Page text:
Consultations on driving in people with cognitive impairment in primary care: A scoping review of the evidence.
Bradley, Colin P
Public Library of Science (PLoS)
MetadataShow full item record
Sinnott, C., Foley, T., Forsyth, J., McLoughlin, K., Horgan, L., & Bradley, C. P. (2018). Consultations on driving in people with cognitive impairment in primary care: A scoping review of the evidence.. PLoS One, 13 (10), e0205580. https://doi.org/10.1371/journal.pone.0205580
OBJECTIVES: To review the empirical evidence on approaches used by Primary Care Physicians (PCPs) in fitness to drive (FtD) consultations with people living with cognitive impairment. DESIGN: Scoping review of empirical literature focused on primary studies of any design. SETTING: Primary care practice. PARTICIPANTS: PCPs or their equivalent and/ or individuals with cognitive impairment across the spectrum of mild cognitive impairment to dementia. MEASUREMENTS: Systematic search of Medline, Cinahl, PsychINFO, Academic Search Complete, Psychological and Behavioural Sciences Collection, SocIndex and Social Sciences FT were conducted. Records screened by two reviewers against agreed inclusion criteria. Mixed studies (qualitative and quantitative) were synthesized within overarching themes. RESULTS: Eighteen studies met our inclusion criteria. Synthesized data showed PCPs have mixed feelings on the appropriateness of their role in FtD assessments, with many feeling particularly uncomfortable and lacking confidence in the context of possible cognitive impairment. Reasons include lack of familiarity with legal requirements and local resources; fear of damaging the doctor-patient relationship; and impact on the patient's quality of life. Patients voiced their desire to maintain agency in planning their driving cessation. Studies evaluating pragmatic educational programmes suggest these can improve physician confidence in FtD consultations. CONCLUSION: The increasing number of older people affected by cognitive impairment, for whom driving may be a concern, has implications for primary care practice. Addressing the reasons for PCPs lack of comfort in dealing with this issue is essential in order for them to better engage in, collaborative discussion with patients on plans and preferences for driving cessation.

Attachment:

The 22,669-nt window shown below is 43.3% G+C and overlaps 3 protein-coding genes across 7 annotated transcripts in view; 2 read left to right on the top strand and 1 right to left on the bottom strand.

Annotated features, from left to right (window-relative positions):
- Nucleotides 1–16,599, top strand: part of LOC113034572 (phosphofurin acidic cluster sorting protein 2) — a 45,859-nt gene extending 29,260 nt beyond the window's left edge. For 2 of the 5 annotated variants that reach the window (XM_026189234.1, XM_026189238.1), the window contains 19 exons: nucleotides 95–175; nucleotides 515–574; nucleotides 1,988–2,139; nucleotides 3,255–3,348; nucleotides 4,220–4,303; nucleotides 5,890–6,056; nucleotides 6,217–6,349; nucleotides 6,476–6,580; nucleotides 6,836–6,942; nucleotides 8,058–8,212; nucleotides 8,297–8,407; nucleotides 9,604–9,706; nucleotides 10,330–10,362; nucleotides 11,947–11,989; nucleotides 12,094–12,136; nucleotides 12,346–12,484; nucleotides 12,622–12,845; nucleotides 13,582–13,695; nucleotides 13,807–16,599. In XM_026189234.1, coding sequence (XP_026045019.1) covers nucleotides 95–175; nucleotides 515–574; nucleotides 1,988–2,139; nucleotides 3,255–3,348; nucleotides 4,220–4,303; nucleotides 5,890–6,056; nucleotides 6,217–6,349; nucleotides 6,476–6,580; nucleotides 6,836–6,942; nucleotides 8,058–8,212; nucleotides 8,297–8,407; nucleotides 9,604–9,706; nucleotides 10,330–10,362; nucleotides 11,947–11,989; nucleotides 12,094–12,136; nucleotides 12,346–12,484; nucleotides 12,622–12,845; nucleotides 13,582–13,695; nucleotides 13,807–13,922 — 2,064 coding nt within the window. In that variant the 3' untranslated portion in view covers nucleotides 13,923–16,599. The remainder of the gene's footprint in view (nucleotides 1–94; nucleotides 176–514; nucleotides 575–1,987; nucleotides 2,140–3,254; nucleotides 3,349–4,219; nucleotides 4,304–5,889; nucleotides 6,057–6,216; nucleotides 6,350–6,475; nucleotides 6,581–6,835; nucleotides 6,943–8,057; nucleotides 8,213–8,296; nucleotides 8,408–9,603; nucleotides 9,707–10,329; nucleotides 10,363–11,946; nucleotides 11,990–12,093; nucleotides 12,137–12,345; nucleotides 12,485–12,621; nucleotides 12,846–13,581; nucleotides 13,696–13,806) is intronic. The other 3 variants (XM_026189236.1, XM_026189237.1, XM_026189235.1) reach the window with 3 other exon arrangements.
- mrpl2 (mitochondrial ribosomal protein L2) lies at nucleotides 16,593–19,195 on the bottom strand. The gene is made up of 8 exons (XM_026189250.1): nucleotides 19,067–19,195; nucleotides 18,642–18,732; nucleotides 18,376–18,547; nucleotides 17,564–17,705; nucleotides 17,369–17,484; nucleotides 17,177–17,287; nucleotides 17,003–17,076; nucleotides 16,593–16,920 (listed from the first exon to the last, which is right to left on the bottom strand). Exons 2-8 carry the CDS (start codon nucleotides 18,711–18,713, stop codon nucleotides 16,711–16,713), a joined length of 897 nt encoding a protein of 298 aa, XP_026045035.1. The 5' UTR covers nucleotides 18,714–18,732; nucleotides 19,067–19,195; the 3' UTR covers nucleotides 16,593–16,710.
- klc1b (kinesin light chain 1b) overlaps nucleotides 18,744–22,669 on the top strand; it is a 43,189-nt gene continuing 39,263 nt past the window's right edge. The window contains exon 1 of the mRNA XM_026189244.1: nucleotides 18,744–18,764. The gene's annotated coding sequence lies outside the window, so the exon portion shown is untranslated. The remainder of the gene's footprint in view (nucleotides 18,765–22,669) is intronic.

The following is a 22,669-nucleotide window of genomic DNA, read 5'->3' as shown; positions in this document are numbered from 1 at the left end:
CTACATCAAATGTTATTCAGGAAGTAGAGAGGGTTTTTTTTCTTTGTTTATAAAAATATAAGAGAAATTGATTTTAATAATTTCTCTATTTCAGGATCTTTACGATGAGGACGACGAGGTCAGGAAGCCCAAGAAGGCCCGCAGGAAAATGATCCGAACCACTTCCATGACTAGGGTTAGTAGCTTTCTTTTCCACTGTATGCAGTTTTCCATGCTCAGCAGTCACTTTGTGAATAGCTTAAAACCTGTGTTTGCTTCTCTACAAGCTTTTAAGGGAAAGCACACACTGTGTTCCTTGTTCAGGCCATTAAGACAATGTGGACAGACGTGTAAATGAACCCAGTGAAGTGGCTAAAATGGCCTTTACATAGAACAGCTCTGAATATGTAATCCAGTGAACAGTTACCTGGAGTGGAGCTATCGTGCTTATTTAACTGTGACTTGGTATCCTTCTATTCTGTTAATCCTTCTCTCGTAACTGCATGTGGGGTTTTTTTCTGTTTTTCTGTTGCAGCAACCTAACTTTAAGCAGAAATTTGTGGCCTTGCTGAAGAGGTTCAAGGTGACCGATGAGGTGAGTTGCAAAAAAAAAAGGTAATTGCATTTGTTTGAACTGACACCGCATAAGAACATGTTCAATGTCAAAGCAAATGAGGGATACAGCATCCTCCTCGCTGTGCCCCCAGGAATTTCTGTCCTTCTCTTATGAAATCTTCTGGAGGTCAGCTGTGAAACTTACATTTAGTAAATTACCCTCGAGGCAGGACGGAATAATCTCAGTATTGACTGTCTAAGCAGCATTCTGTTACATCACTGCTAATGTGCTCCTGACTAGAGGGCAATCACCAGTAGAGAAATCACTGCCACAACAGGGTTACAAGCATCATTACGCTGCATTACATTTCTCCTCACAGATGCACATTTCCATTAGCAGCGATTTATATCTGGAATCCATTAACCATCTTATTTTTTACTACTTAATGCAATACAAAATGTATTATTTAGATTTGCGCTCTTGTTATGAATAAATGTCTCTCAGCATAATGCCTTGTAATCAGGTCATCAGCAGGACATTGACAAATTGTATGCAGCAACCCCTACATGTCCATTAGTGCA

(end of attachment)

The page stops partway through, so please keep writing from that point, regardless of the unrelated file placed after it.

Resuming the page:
Automobile Driving, Cognitive Dysfunction, Dementia, Humans, Physician-Patient Relations, Physicians, Primary Care, Primary Health Care, Referral and Consultation
Road Safety Authority of Ireland
External DOI: https://doi.org/10.1371/journal.pone.0205580
This record's URL: https://www.repository.cam.ac.uk/handle/1810/286294
Attribution 4.0 International
Licence URL: https://creativecommons.org/licenses/by/4.0/
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